UBC Okanagan Students Might Get Medical Cannabis Covered By Insurance

UBC Okanagan Students

The Canadian government may have pushed the date for the legalization of recreational cannabis use by a month or so, but that isn’t stopping Canadians from fighting for medical cannabis rights. Even university students are getting in on it. More specifically, UBC Okanagan students in British Columbia, Canada.

What Does That Mean?

It means that on Wednesday a new health benefit was announced by the University of British Columbia’s Okanagan campus which states that those who use cannabis for medical purposes may soon be eligible to have their cannabis medication covered by the school’s student union health benefits plan.

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One executive director of a medical cannabis advocacy group stated that if this were to happen, it would make UBC Students’ Union Okanagan the second post-secondary students’ union in the country to cover the cannabis on a health benefits plan.

>>Canadian Recreational Cannabis Delayed

A significant amount of research will go along with the new health benefit. For instance, Zachary Walsh, UBC Okanagan psychology professor, will be conducting research to see how many students on campus use medical cannabis, as well as what their uses for it are. The research will also be focusing on the exact number of students who would be applying for this coverage.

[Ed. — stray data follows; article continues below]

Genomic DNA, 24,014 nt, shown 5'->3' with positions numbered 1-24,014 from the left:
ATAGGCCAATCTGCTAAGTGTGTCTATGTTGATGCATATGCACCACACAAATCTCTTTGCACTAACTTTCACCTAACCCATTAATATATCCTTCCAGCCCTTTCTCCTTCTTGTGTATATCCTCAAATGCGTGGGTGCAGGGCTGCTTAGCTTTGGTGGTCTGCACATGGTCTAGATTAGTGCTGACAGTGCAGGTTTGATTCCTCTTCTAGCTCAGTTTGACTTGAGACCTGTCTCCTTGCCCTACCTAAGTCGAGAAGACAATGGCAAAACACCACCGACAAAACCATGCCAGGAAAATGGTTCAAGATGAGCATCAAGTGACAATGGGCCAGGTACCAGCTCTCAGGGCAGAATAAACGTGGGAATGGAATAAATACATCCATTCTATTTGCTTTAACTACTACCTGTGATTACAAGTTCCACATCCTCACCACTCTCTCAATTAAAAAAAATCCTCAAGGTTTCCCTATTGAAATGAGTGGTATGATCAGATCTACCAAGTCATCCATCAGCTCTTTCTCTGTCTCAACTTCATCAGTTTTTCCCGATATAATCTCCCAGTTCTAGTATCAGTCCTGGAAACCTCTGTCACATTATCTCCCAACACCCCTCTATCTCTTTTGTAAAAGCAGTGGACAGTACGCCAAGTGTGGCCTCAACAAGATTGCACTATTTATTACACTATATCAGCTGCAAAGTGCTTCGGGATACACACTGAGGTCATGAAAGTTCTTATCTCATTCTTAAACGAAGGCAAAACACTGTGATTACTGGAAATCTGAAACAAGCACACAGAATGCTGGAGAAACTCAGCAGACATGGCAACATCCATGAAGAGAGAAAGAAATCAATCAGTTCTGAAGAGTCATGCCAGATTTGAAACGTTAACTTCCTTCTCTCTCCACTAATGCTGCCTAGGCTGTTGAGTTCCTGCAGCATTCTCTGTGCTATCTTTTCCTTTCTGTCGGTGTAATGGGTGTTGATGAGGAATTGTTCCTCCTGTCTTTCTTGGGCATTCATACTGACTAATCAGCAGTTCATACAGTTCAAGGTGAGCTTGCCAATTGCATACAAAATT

What we do know is that if you’re a UBC Okanagan student and you want to apply to get insurance coverage for medical cannabis, you will be required to register with Health Canada’s legal medical marijuana program. Further, you will have to show medical documentation. We also know that some conditions will have more priority than others. Those who have nausea or chronic pain for chemotherapy will succeed those who use it for say, insomnia.

This is going to be a big deal if it all works out. I think it will be interesting to see if other post-secondary institutes in Canada follow UBC Okanagan’s lead on this one. Or, at the very least, it will be interesting to see whether or not the Vancouver-based UBC campus will do anything similar in the near future.

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